Zulea suffers from an unknown dermatological scalp condition that caused irrevocable damage to her hair follicles and caused extensive open wounds that covered 70% of her scalp. Cancer was suspected but biopsies showed that was not the case. Extensive testing including genetic testing was performed. Her condition to this day remains undiagnosed, baffling over 20 specialists from across the United States who consulted on her case.
Stories from the Field
Fabiola and Christian’s overall quality of life was hindered due to a heart condition called Wolff-Parkinson-White syndrome. They couldn't participate in a lot of activities that normal teenagers do because their hearts just wouldn't allow it. That has all changed.
Ethiopia is the second largest nation in Africa by population with more than 96 million people -- half of them children. Realizing that a one-off medical mission would not make a dent, Healing the Children’s team decided to focus on improving quality and capacity in Pediatric Otolaryngology and Anesthesiology.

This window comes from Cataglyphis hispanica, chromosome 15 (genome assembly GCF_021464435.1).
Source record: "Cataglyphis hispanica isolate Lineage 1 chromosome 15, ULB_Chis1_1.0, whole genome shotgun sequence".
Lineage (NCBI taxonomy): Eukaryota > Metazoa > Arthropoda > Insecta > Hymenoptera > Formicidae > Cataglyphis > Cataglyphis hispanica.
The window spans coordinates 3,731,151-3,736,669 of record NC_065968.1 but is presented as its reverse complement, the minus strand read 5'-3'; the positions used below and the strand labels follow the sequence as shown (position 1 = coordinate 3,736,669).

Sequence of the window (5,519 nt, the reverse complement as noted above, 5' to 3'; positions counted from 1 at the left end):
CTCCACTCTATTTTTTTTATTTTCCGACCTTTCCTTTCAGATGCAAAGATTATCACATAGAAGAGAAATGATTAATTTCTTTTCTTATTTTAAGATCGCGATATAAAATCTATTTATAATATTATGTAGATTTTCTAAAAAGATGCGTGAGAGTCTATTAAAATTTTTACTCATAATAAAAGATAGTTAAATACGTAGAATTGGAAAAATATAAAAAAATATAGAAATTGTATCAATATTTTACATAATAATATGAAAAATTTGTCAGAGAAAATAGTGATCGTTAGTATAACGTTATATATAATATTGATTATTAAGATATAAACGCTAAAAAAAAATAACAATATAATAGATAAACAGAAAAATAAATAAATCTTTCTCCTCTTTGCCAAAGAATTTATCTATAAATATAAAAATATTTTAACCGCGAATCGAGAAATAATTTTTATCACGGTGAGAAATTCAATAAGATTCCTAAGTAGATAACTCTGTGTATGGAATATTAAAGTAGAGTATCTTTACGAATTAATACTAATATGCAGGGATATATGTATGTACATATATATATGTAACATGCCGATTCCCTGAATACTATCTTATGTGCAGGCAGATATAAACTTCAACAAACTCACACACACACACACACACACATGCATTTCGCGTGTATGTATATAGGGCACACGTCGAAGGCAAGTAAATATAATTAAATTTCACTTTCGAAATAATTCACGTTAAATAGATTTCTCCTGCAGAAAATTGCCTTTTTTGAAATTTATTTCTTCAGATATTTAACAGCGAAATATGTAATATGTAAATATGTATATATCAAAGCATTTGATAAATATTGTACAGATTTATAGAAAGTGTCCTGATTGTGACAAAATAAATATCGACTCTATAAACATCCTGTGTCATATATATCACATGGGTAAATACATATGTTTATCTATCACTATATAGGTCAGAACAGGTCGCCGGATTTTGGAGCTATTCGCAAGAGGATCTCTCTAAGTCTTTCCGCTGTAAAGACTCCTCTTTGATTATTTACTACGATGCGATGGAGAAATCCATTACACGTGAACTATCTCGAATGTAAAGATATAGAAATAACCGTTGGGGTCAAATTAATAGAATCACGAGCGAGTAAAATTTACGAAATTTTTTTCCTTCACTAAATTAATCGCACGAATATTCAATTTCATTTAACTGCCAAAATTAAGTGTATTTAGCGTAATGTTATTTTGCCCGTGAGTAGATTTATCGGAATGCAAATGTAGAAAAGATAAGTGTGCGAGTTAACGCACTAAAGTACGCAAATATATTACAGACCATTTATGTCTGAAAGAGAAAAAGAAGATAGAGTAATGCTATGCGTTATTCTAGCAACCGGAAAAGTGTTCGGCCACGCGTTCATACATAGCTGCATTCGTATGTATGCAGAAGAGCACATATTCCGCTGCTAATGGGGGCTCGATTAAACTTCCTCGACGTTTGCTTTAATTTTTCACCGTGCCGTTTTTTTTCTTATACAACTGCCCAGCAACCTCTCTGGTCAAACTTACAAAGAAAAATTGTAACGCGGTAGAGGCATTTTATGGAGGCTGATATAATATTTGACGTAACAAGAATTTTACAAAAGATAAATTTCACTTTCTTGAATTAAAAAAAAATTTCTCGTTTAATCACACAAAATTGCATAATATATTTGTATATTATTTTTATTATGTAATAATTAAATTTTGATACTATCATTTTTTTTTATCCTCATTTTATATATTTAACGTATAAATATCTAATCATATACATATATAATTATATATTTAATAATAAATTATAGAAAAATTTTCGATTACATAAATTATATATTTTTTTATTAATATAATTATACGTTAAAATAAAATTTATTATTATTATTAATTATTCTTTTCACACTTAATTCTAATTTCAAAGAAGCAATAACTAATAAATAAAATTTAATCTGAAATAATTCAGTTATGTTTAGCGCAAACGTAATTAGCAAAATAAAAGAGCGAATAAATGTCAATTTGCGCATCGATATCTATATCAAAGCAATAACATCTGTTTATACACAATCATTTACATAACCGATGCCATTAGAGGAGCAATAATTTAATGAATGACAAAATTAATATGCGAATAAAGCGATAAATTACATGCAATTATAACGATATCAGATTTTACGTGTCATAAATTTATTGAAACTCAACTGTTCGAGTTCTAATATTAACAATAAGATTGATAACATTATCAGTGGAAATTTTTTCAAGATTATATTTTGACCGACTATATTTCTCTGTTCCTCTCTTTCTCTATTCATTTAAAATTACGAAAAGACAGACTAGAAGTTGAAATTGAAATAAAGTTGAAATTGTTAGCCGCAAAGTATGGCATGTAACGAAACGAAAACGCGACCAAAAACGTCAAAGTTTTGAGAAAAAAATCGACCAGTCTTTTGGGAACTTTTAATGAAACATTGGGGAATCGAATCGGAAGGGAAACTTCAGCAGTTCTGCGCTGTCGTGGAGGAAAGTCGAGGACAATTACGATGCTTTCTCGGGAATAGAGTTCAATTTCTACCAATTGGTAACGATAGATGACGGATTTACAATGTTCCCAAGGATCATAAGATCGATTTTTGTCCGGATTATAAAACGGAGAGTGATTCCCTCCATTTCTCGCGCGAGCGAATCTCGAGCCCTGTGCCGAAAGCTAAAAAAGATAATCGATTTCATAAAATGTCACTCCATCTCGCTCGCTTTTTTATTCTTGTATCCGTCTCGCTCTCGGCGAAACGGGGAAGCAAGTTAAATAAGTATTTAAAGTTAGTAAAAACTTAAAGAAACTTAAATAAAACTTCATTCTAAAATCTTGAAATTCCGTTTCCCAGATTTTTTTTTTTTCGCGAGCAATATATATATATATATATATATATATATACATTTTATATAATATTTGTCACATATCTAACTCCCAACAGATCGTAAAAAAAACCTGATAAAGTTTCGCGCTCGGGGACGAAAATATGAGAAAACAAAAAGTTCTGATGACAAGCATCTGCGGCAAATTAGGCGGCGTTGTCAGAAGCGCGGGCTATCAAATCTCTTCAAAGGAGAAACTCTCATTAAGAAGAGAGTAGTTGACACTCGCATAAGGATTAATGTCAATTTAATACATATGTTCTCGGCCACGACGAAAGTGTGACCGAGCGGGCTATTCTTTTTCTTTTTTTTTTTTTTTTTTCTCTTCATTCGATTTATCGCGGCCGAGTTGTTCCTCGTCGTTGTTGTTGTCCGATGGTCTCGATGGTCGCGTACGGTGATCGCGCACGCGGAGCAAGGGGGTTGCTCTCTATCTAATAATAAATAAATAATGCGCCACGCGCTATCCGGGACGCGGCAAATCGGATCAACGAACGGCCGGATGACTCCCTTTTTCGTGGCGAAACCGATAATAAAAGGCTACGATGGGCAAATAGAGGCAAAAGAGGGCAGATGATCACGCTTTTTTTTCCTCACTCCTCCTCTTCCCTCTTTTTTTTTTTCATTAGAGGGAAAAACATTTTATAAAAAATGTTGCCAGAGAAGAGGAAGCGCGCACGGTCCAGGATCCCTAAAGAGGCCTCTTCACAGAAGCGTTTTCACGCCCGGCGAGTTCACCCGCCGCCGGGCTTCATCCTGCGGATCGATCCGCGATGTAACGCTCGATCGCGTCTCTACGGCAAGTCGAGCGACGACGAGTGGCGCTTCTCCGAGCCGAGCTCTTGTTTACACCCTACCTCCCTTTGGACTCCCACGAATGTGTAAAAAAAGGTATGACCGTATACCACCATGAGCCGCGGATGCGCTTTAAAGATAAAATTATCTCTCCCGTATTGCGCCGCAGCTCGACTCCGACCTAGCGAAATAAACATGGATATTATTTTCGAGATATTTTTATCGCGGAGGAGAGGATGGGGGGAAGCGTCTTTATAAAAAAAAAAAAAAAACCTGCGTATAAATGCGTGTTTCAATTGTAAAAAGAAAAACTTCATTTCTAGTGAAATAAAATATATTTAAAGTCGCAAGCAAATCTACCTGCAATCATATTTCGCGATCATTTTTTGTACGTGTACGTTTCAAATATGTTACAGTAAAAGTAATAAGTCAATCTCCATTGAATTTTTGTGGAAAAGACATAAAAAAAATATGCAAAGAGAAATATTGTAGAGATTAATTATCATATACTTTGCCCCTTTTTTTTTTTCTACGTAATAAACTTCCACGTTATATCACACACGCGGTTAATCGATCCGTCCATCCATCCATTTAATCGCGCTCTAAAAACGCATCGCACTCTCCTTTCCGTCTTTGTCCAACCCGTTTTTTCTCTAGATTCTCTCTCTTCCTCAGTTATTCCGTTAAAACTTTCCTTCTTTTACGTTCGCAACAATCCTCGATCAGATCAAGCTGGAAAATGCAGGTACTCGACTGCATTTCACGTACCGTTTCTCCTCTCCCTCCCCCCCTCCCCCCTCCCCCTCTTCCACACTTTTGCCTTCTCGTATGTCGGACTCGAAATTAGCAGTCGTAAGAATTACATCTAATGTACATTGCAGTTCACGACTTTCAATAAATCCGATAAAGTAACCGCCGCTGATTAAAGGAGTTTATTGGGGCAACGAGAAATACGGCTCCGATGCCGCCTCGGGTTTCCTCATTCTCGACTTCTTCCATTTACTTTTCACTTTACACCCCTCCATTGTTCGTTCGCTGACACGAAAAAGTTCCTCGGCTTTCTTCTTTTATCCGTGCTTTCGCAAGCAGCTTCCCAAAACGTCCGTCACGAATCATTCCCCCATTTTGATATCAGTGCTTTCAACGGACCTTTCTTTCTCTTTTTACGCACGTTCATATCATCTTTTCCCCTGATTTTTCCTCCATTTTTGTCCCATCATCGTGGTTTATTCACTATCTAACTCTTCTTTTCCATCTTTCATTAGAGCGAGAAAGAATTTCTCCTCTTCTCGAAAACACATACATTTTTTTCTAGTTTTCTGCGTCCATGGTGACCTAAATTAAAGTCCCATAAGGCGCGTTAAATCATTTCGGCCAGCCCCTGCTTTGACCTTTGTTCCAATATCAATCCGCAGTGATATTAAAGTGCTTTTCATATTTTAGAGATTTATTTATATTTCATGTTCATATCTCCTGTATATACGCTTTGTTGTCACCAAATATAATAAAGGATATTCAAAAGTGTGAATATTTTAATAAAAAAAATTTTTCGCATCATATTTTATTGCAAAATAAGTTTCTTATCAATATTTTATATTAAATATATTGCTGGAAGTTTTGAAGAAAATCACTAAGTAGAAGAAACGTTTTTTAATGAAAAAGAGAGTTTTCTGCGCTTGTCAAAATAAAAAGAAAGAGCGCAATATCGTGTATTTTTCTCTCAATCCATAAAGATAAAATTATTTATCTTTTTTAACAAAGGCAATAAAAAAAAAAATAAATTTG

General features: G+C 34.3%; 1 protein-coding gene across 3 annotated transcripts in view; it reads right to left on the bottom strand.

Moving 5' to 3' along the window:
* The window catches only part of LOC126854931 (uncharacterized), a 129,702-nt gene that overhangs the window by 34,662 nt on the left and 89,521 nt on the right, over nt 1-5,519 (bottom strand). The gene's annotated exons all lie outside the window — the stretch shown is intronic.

Local high school students produced a film about Healing the Children Northeast’s Medical Teams Abroad program. Through images and interviews with medical volunteers on overseas medical teams, they tell an inspiring and emotional story of the profound impact of Healing the Children’s efforts, a story of how a kind act by one person can change another’s life.
"That's a miracle. It's a miracle for the people who receive it, and it's a miracle for the people who donate it." - William Sadler
Initially, doctors thought he had cataracts and needed surgery. But his ultimate diagnosis ended up being a simpler fix―although just as crucial for his quality of life.
"This is going to change her life forever." A surgeon repairs 6-year-old Melissa Seide’s leg, injured in the 2010 earthquake in Haiti when she was a baby.
Kimberly was born with a significant hearing loss and did not have access to school like other children. When her mother died, and her father remarried, she was adopted by a local teacher who taught her sign language, and brought her to an HTC clinic while volunteering as an interpreter.